By John Hayden
Care Resource is rolling out its latest weapon in the fight against the HIV and opioid crises.
The SPOT, which stands for Special Purpose Outreach Team, is a mobile unit that goes into neighborhoods and reaches people who need testing, counseling, and prevention tools. The impact is immediate, because just a few weeks into this new venture more than 60 lives have already been saved.
Emelina Martinez is their Safe Syringe Exchange Services manager. She hits the road with The SPOT and goes out every day with one goal in mind: helping people the healthcare system and society overlook. Services include COVID testing and vaccination, HIV testing, Hepatitis C testing, and as part of a syringe exchange program, anonymous exchange for participants.
Once the testing is finished, HIV positive tests are referred for additional help, Martinez and her team turn to prevention.
“We give them everything they need to stay safe to prevent the transmission of HIV and Hepatitis C,” she explains.
Those tools include Narcan, which saves people in the middle of an overdose, to clean needles. The privately funded needle exchange is a one-for-one program, meaning that for every used needle someone brings in, they are given a new, clean needle. When a person is the first to use a needle, they know they aren’t at risk for HIV.
“They appreciate what we’ve done,” Martinez told OutClique. “They say it’s about time someone in Broward did this. Some of them have come and cried with us out of gratitude. I have one gentleman who saved his life with the Narcan we gave him.”
The SPOT took to the streets in autumn 2021.
“We have seen firsthand the increase in patients coming to us with HIV, Hepatitis C, and other infections after sharing used syringes,” Dr. Thomas Smith, director of behavioral health services at Care Resource says. “We’ve also seen a dramatic rise, 51 percent, in opioid-caused deaths in Broward over the first half of 2021 compared to the previous year. The SPOT is key to preventing these tragedies by taking used syringes off the street, providing HIV and HCV testing, and preventing overdoses through education and naloxone distribution.”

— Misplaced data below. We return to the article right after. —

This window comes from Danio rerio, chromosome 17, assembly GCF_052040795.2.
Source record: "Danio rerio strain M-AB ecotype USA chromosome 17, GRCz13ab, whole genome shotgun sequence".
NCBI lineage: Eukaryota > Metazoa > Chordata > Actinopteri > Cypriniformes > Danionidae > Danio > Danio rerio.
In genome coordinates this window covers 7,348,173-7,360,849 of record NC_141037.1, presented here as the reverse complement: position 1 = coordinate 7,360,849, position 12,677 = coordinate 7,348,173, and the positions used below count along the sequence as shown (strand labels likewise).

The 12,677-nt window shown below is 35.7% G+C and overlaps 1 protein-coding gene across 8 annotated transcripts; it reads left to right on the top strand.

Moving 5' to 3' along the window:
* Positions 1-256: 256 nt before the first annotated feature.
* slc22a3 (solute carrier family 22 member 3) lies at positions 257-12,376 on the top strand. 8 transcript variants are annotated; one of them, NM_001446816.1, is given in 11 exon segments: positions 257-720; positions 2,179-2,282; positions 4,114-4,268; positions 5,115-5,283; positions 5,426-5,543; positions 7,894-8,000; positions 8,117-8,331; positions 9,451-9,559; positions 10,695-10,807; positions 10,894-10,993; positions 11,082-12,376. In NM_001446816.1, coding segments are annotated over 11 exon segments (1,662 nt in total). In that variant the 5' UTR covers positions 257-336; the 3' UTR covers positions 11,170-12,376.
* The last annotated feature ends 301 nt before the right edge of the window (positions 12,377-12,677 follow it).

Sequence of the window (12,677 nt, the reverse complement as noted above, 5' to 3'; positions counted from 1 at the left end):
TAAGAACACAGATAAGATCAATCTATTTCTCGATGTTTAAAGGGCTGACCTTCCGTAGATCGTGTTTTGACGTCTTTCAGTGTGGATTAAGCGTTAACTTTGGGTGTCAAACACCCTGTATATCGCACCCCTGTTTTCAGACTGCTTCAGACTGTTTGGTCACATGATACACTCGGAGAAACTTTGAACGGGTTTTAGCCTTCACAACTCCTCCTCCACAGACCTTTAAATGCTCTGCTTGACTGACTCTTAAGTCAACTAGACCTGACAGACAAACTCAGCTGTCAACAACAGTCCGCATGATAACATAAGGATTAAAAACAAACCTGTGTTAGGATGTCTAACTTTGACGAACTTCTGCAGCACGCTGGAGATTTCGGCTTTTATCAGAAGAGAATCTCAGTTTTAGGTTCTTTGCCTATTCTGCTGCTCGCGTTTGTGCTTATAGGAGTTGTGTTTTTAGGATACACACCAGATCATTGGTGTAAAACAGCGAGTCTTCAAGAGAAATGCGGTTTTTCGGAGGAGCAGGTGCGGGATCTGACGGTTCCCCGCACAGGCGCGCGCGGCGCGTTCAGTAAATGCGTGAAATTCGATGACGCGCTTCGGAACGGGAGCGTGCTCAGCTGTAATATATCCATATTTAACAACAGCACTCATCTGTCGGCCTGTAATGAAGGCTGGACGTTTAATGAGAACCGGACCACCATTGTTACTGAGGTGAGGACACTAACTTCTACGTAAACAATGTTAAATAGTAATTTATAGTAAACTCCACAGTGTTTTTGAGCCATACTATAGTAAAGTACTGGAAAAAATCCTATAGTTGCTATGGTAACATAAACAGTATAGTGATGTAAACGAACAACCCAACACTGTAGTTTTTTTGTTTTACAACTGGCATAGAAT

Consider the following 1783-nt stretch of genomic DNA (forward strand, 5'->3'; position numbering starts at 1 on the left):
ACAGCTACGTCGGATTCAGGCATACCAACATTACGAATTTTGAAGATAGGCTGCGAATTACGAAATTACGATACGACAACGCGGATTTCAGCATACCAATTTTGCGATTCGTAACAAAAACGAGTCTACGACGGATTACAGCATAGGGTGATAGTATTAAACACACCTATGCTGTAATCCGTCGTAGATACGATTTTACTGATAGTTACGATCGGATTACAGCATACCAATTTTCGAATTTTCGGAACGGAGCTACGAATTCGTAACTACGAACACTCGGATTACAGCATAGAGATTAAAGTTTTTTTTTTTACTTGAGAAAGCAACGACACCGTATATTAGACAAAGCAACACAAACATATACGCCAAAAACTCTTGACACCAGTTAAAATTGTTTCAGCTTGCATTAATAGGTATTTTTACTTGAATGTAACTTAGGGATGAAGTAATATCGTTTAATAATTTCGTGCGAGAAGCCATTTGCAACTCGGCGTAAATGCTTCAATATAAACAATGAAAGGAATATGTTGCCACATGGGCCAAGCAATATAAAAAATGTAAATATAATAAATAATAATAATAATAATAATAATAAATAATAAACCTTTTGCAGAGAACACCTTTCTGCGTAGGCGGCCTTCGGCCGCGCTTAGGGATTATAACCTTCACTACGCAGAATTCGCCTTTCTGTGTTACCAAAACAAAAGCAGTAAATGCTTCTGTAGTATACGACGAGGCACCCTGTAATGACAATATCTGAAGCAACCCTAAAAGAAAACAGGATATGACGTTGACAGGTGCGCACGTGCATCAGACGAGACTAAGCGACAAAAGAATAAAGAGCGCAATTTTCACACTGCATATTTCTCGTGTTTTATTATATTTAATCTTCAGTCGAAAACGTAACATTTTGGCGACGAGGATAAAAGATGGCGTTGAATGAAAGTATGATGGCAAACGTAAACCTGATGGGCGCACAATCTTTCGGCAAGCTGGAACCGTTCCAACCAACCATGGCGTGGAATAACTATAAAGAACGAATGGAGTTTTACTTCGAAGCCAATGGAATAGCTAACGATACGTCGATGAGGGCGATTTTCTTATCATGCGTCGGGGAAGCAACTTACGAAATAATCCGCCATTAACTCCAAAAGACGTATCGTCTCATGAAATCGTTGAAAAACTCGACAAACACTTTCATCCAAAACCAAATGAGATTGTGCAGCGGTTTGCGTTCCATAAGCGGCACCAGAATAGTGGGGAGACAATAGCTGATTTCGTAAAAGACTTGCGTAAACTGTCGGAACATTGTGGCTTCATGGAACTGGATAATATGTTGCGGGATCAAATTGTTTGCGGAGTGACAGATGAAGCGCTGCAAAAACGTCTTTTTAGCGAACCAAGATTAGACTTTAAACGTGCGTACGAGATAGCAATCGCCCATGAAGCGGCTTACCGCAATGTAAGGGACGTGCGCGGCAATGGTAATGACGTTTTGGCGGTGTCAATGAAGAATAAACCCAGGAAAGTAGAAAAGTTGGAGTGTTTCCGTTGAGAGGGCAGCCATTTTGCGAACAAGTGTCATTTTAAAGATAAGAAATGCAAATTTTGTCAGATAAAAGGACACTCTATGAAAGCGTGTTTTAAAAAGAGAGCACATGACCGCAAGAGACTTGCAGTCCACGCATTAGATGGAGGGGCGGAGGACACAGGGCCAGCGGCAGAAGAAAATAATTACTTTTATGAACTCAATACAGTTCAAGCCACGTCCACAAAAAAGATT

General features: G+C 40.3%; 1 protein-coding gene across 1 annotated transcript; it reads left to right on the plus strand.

Martinez says drug users are hard to reach because stigma is attached to their habit.
“People who are active injectors are looked down upon by society at large,” she says. “We have compassion for them.”
Once The SPOT team makes contact, they bring people inside for a conversation that gets real. They are asked about their sexual and drug habits, gender, orientation, and more, but The SPOT isn’t one-and-done. It comes back to the same place at the same time each week, because keeping people in care is a big obstacle.
“It’s a constant conversation that we have,” Martinez said. “Continuity is what matters. It’s them knowing we’re going to be there for them. That’s what makes them come back.”
For Martinez, the work is personal. She started her work with HIV in 1992 after a friend of hers died of AIDS. Many clients are self-conscious about their appearance and know how society at-large feels about them, but none of that matters to Martinez.
“We work with compassion, tolerance, and respect for the participants,” she says. “I want to be the person that they turn to. I want to be the person that it’s okay to hug me.”